Married Love - The Heart's Desire
( Originally Published 1931 )
She gave him comprehension of the meaning of love: a word in many mouths, not often explained. With her, wound in his idea of her, he perceived it to signify a new start in our existence, a finer shoot of the tree stoutly planted in good gross earth; the senses running their live sap, and the minds companioned, and the spirits made one by the whole-natured conjunction. In sooth, a happy prospect for the sons and daughters of Earth, divinely indicating more than happiness: the speeding of us, compact of what we are, between the ascetic rocks and the sensual whirlpools, to the creation of certain nobler races, now very dimly imagined.
GEORGE MEREDITH'S "Diana of the Crossways," chap. 37.
EVERY heart desires a mate. For some reason beyond our comprehension, nature has so created us that we are incomplete in ourselves; neither man nor woman singly can know the joy of the performance of all the human functions; neither man nor woman singly can create another human being. This fact, which is expressed in our outward divergencies of form, influences and colors the whole of our lives; and there is nothing for which the innermost spirit of one and all so yearns as for a sense of union with another soul, and the perfecting of oneself which such union brings.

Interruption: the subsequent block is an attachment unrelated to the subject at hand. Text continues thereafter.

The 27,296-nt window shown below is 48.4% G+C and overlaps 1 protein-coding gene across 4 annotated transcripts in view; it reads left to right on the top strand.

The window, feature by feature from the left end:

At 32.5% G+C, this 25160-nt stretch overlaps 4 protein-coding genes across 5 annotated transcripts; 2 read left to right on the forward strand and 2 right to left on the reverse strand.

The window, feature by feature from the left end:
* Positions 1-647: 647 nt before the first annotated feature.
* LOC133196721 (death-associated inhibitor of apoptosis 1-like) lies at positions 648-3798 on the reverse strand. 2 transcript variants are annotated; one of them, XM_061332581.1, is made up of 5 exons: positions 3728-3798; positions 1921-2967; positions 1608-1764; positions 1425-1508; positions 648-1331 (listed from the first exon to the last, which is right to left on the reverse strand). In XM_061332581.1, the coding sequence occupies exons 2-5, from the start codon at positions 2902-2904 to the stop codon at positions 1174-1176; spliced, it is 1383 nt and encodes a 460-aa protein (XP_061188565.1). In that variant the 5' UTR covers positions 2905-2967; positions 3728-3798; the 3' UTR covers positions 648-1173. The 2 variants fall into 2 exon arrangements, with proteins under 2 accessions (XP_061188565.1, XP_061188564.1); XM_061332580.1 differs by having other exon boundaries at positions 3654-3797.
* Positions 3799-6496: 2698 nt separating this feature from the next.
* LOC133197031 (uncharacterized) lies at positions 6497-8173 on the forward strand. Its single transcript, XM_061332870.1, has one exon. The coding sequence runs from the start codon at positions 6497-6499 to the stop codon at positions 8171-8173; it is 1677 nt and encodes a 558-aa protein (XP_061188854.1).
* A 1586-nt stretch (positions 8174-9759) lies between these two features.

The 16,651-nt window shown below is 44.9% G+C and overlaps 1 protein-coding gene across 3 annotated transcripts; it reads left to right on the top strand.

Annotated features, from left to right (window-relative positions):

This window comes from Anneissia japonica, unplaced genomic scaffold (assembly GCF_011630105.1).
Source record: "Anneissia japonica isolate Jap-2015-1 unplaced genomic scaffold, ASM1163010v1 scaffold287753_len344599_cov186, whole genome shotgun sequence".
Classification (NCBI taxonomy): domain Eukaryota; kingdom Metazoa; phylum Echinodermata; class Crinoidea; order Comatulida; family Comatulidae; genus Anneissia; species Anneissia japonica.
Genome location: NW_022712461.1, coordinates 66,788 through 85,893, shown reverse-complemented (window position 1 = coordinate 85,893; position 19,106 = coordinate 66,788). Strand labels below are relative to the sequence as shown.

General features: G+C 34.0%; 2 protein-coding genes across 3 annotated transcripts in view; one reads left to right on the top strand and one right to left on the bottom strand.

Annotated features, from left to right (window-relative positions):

In all young people, unless they have inherited depraved or diseased faculties, the old desire of our race springs up afresh in its pristine beauty.
With the dreams and bodily changes of adolescence, come to the youth and maiden the strange and powerful impulses of the racial instinct. The bodily differences of the two, now accentuated, become mystical, alluring, enchanting in their promise. Their differences unite and hold together the man and the woman so that their bodily union is the solid nucleus of an immense fabric of inter-woven strands reaching to the uttermost ends of the earth; some lighter than the filmiest cobweb, or than the softest wave of music, iridescent with the colors, not only of the visible rainbow, but of all the invisible glories of the wave-lengths of the soul.
However much he may conceal it under assumed cynicism, worldliness, or self-seeking, the heart of every young man yearns with a great longing for the fulfilment of the beautiful dream of a life-long union with a mate. Each heart knows instinctively that it is only a mate who can give full comprehension of all the potential greatness in the soul, and have tender laughter for all the childlike wonder that lingers so enchantingly even in the white-haired.
The search for a mate is a quest for an under-standing heart clothed in a body beautiful, but unlike our own.
In the modern world, those who set out on high endeavors or who consciously separate themselves from the ordinary course of social life, are comparatively few, and it is not to them that I am speaking. The great majority of our citizens—both men and women—after a time of waiting, or of exploring, or of oscillating from one attraction to another, "settle down" and marry.